My answer is stated in terms of undersampling (sample the common event to get balance) whereas the OP is asking about oversampling (sampling w/replacement or upweighting the rare events). Both approaches will get you to a balance of response types and the mathematical arguments are similar (why I'm keeping my post up rather than deleting) but the implementations differ (which thing you sample and how you sample-or upweight).
Everything in my answer about downsampling (mutatis mutandis) should also be true for oversampling.
It really depends on which model you're working with. For example, with logistic regression it is very common approach to sample from the common event to induce more balance. However, this approach is very sensitive to correct specification of model and the feature set. The reason this is done is clearly explained in an article by Gary King and one of his students (now a prof at UCSD). There is also a really nice article by
Will Fithian and Trevor Hastie about iterating this approach.
Frank Harrell has commented on another related post and his opinion is not to do the sampling. I disagree with his opinion. I've used the case-control approach in applied work several times to much success. I've also studied how and why it works or doesn't. If you have lots of data it really shouldn't matter but if you samples are expensive to collect and the sample size isn't big enough for traditional asymptotics to kick in, I'd use the down sampling approach.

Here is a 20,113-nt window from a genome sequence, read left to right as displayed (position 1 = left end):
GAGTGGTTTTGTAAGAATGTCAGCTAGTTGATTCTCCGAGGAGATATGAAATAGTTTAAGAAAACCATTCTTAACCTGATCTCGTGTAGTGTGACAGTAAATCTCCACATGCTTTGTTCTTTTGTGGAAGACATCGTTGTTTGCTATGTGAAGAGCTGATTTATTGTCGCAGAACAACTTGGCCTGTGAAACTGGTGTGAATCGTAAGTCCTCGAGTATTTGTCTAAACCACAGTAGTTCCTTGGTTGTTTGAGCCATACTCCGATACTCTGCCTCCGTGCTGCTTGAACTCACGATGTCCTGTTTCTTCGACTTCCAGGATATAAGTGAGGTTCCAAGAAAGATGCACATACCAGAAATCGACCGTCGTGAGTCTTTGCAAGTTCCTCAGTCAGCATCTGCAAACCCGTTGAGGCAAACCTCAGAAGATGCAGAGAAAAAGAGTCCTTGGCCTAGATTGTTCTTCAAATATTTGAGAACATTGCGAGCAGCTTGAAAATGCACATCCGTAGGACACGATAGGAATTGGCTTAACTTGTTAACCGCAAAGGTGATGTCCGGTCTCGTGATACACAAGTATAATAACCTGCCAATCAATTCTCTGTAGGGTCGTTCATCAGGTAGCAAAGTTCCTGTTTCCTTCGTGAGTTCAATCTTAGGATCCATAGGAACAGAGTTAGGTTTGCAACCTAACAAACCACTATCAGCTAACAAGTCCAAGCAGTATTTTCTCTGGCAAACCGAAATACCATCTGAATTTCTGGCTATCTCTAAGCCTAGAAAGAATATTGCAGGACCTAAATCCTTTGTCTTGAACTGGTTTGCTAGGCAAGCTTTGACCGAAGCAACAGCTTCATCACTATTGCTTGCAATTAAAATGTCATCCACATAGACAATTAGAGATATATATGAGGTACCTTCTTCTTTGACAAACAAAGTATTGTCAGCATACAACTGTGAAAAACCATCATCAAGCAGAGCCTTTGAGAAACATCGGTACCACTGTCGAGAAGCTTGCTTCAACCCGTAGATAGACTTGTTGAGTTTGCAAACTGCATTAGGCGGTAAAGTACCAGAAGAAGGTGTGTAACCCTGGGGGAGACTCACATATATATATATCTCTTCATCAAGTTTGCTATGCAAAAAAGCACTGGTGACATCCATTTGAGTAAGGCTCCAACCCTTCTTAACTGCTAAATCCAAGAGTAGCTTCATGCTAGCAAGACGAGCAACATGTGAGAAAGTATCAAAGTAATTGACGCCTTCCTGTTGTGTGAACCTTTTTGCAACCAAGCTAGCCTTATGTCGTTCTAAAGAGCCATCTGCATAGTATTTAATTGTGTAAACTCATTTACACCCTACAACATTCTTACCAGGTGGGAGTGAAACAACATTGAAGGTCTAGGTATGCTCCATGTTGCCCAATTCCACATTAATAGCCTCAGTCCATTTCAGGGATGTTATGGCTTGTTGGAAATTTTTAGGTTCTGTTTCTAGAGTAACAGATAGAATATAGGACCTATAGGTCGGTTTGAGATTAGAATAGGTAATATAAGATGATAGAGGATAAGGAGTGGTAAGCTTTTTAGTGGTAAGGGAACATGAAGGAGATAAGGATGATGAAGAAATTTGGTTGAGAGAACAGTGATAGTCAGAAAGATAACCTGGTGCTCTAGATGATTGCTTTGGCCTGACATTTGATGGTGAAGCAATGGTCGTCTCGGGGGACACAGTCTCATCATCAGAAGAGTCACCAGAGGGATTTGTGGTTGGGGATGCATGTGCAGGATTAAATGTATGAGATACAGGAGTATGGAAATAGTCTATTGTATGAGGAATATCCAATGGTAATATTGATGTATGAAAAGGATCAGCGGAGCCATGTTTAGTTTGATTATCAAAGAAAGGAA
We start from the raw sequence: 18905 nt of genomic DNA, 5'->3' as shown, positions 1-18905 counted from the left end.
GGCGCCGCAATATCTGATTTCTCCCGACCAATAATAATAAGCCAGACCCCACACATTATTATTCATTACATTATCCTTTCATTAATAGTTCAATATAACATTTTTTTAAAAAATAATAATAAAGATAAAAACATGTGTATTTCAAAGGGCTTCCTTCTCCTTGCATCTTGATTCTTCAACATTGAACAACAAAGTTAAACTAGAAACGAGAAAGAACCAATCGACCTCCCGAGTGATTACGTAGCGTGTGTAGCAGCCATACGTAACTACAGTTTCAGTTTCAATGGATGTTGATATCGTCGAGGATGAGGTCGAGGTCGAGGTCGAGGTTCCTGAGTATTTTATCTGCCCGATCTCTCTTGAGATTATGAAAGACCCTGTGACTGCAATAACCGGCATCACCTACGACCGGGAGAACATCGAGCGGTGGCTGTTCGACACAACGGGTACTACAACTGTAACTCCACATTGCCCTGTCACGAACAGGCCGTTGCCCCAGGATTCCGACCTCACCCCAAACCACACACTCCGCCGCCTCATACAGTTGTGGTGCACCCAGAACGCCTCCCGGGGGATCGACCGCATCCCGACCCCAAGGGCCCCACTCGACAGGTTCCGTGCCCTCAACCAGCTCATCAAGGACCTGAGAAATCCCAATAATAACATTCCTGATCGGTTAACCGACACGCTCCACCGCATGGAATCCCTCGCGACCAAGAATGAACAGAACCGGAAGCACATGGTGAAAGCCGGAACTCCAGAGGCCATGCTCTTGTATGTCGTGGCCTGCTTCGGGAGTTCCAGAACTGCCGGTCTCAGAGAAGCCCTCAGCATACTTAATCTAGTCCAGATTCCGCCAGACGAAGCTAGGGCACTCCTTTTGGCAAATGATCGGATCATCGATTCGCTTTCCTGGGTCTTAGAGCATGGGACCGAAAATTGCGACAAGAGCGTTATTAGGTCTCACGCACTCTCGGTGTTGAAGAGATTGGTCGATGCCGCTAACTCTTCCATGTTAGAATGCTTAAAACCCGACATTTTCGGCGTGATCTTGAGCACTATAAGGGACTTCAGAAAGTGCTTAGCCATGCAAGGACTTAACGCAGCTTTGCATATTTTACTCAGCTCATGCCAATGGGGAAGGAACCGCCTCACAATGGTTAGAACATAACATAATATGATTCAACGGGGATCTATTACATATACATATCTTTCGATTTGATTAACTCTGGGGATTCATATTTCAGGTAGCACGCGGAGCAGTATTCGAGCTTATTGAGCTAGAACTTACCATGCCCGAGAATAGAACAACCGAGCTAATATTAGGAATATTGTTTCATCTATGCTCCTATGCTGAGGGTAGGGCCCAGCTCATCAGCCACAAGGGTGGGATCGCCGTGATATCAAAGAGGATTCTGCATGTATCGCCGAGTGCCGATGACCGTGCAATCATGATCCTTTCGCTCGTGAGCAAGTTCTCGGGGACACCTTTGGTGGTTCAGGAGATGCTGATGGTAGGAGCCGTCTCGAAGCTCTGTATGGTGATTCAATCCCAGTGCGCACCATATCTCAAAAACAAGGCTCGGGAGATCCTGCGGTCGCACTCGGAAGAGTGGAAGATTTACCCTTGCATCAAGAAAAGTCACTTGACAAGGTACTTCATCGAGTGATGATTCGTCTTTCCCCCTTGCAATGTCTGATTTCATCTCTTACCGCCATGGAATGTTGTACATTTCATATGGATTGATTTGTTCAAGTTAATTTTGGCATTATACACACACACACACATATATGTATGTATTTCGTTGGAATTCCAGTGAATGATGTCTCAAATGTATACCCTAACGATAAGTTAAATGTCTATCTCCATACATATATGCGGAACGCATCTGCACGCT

For Support Vector Machines (SVMs), this isn't necessary as far as I can tell, and I'm unaware if this is done for SVMs. I don't think it would hurt all that much though.
It is unclear to me if this is an issue with Neural nets though. Maybe someone else will chime in on that aspect in a different comment. If not and I get some time to investigate I'll come back and update my answer, but I wouldn't wait around for me to do that, might be awhile.